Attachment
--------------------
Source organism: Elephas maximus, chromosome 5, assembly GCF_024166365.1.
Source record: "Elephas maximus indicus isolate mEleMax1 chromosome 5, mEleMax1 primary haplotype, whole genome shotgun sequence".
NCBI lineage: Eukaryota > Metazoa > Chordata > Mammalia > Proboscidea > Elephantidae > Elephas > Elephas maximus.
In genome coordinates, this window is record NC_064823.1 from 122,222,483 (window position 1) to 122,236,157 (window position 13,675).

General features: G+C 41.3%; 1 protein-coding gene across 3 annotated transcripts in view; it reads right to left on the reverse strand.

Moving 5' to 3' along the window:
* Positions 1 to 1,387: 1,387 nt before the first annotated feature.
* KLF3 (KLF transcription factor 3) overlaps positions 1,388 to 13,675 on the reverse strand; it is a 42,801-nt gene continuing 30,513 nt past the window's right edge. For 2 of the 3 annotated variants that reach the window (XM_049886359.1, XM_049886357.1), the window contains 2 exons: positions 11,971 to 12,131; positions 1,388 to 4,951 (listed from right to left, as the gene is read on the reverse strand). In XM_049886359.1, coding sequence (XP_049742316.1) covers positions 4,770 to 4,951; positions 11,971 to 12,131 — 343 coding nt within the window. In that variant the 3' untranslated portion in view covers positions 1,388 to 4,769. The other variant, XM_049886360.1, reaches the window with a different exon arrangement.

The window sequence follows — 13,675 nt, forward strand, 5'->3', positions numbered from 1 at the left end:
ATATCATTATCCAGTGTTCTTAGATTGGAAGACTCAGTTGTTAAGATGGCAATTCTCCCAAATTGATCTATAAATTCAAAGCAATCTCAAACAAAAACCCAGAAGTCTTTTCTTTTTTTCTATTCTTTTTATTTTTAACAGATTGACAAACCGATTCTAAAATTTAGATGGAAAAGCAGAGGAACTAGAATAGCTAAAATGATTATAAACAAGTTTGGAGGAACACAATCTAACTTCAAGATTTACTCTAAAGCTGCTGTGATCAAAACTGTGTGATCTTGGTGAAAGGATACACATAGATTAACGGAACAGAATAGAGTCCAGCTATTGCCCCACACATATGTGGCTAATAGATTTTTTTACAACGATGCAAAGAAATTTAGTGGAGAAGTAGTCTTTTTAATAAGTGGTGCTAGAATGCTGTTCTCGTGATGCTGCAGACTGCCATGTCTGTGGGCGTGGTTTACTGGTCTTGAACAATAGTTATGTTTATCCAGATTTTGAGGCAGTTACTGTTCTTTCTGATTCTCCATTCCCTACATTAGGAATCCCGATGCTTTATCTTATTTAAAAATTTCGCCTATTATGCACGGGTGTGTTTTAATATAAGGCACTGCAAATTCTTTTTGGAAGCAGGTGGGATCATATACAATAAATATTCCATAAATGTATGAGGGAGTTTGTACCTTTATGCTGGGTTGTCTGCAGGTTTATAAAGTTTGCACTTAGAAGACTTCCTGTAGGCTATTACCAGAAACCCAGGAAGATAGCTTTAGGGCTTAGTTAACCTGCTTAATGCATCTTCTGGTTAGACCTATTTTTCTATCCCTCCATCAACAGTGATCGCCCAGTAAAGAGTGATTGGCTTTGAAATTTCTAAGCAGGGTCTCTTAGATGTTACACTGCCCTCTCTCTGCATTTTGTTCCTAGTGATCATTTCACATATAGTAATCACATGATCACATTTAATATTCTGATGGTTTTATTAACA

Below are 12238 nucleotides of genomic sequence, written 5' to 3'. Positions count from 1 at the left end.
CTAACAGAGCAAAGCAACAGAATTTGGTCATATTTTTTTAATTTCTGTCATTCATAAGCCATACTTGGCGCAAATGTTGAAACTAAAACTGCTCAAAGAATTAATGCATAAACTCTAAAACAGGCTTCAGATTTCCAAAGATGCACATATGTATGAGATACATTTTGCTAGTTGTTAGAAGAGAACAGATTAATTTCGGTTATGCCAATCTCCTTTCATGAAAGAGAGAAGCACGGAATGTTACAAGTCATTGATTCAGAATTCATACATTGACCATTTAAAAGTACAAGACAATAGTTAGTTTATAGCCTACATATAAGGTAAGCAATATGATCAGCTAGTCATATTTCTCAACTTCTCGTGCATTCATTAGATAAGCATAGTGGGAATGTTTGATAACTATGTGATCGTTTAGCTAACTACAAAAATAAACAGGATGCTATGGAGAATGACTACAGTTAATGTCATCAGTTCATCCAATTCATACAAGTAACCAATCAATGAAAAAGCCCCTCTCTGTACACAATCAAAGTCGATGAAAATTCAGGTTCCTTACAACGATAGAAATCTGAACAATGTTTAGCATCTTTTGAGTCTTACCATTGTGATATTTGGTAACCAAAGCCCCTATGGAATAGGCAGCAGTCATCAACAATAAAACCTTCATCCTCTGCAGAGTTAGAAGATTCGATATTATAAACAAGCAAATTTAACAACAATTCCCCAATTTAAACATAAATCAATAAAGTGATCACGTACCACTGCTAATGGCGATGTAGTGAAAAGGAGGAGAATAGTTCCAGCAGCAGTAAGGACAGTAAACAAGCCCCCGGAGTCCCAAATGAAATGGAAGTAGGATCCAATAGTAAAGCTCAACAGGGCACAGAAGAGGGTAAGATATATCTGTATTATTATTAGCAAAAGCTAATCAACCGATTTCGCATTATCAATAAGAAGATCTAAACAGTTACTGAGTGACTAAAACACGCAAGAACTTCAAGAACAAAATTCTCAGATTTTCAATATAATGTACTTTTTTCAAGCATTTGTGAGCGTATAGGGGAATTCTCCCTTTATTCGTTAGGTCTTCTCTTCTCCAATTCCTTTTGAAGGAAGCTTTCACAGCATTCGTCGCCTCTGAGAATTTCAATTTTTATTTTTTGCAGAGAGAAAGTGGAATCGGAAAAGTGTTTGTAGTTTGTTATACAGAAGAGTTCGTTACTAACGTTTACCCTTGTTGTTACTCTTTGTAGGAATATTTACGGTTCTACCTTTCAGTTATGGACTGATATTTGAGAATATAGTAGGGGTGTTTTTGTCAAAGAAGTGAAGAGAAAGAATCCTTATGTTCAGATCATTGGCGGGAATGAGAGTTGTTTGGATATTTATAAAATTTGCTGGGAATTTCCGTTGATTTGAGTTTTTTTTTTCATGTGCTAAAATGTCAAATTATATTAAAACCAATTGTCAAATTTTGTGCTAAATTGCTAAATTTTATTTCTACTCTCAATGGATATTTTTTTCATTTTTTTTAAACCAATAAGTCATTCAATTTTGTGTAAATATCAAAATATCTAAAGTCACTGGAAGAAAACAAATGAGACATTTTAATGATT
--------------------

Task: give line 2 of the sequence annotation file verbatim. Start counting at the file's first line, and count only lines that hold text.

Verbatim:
Source record: "Elephas maximus indicus isolate mEleMax1 chromosome 5, mEleMax1 primary haplotype, whole genome shotgun sequence".